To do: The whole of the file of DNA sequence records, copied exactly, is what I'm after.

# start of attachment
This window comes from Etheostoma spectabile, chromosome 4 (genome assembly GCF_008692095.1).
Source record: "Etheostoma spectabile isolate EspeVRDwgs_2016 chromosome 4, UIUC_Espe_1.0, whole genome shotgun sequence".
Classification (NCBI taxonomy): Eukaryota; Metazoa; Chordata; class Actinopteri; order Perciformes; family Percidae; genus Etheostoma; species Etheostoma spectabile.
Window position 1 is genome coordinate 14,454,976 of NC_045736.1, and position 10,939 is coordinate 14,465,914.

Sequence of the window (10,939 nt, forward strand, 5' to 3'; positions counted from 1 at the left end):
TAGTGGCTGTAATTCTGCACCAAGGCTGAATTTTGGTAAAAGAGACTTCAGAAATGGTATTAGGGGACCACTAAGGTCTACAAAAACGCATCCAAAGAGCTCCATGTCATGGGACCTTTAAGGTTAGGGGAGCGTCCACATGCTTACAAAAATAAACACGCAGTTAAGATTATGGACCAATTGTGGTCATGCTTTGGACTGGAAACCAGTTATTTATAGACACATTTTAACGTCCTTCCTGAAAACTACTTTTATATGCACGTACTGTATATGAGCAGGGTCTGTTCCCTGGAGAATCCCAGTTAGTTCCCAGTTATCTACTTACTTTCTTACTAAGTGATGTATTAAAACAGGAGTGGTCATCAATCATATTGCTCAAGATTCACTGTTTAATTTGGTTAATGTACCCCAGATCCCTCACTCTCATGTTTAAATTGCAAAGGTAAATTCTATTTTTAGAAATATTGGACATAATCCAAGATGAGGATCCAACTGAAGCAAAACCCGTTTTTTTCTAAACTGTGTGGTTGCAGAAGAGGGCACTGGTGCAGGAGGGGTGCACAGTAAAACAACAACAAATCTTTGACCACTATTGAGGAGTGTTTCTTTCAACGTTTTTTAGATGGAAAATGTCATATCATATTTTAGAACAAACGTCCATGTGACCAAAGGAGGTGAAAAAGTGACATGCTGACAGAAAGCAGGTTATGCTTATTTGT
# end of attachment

This window comes from Etheostoma spectabile, chromosome 4 (genome assembly GCF_008692095.1).
Source record: "Etheostoma spectabile isolate EspeVRDwgs_2016 chromosome 4, UIUC_Espe_1.0, whole genome shotgun sequence".
Classification (NCBI taxonomy): Eukaryota; Metazoa; Chordata; class Actinopteri; order Perciformes; family Percidae; genus Etheostoma; species Etheostoma spectabile.
Window position 1 is genome coordinate 14,454,976 of NC_045736.1, and position 10,939 is coordinate 14,465,914.

Sequence of the window (10,939 nt, forward strand, 5' to 3'; positions counted from 1 at the left end):
TAGTGGCTGTAATTCTGCACCAAGGCTGAATTTTGGTAAAAGAGACTTCAGAAATGGTATTAGGGGACCACTAAGGTCTACAAAAACGCATCCAAAGAGCTCCATGTCATGGGACCTTTAAGGTTAGGGGAGCGTCCACATGCTTACAAAAATAAACACGCAGTTAAGATTATGGACCAATTGTGGTCATGCTTTGGACTGGAAACCAGTTATTTATAGACACATTTTAACGTCCTTCCTGAAAACTACTTTTATATGCACGTACTGTATATGAGCAGGGTCTGTTCCCTGGAGAATCCCAGTTAGTTCCCAGTTATCTACTTACTTTCTTACTAAGTGATGTATTAAAACAGGAGTGGTCATCAATCATATTGCTCAAGATTCACTGTTTAATTTGGTTAATGTACCCCAGATCCCTCACTCTCATGTTTAAATTGCAAAGGTAAATTCTATTTTTAGAAATATTGGACATAATCCAAGATGAGGATCCAACTGAAGCAAAACCCGTTTTTTTCTAAACTGTGTGGTTGCAGAAGAGGGCACTGGTGCAGGAGGGGTGCACAGTAAAACAACAACAAATCTTTGACCACTATTGAGGAGTGTTTCTTTCAACGTTTTTTAGATGGAAAATGTCATATCATATTTTAGAACAAACGTCCATGTGACCAAAGGAGGTGAAAAAGTGACATGCTGACAGAAAGCAGGTTATGCTTATTTGT